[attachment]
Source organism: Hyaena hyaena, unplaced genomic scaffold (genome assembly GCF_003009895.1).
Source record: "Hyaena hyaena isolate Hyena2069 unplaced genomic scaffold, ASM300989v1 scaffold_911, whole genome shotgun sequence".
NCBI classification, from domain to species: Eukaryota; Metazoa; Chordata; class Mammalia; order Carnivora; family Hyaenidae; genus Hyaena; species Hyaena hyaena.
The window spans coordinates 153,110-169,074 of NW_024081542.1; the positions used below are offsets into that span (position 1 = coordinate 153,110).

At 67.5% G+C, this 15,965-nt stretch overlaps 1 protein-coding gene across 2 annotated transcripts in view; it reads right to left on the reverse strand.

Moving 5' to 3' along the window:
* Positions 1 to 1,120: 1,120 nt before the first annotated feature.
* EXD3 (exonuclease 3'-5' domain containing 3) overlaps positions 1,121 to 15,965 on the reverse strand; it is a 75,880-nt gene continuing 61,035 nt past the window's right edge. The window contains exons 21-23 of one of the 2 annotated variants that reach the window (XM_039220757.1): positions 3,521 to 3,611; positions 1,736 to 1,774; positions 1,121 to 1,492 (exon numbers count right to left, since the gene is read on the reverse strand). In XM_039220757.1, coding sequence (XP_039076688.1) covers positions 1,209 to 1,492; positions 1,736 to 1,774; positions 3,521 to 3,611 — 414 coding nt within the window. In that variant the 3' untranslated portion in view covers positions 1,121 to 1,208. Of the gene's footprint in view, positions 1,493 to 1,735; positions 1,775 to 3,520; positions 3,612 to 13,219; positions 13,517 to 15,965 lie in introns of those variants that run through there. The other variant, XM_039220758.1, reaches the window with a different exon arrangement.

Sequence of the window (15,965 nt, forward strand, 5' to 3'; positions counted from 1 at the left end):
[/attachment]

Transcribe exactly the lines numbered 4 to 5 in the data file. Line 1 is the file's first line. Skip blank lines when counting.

The window spans coordinates 153,110-169,074 of NW_024081542.1; the positions used below are offsets into that span (position 1 = coordinate 153,110).

At 67.5% G+C, this 15,965-nt stretch overlaps 1 protein-coding gene across 2 annotated transcripts in view; it reads right to left on the reverse strand.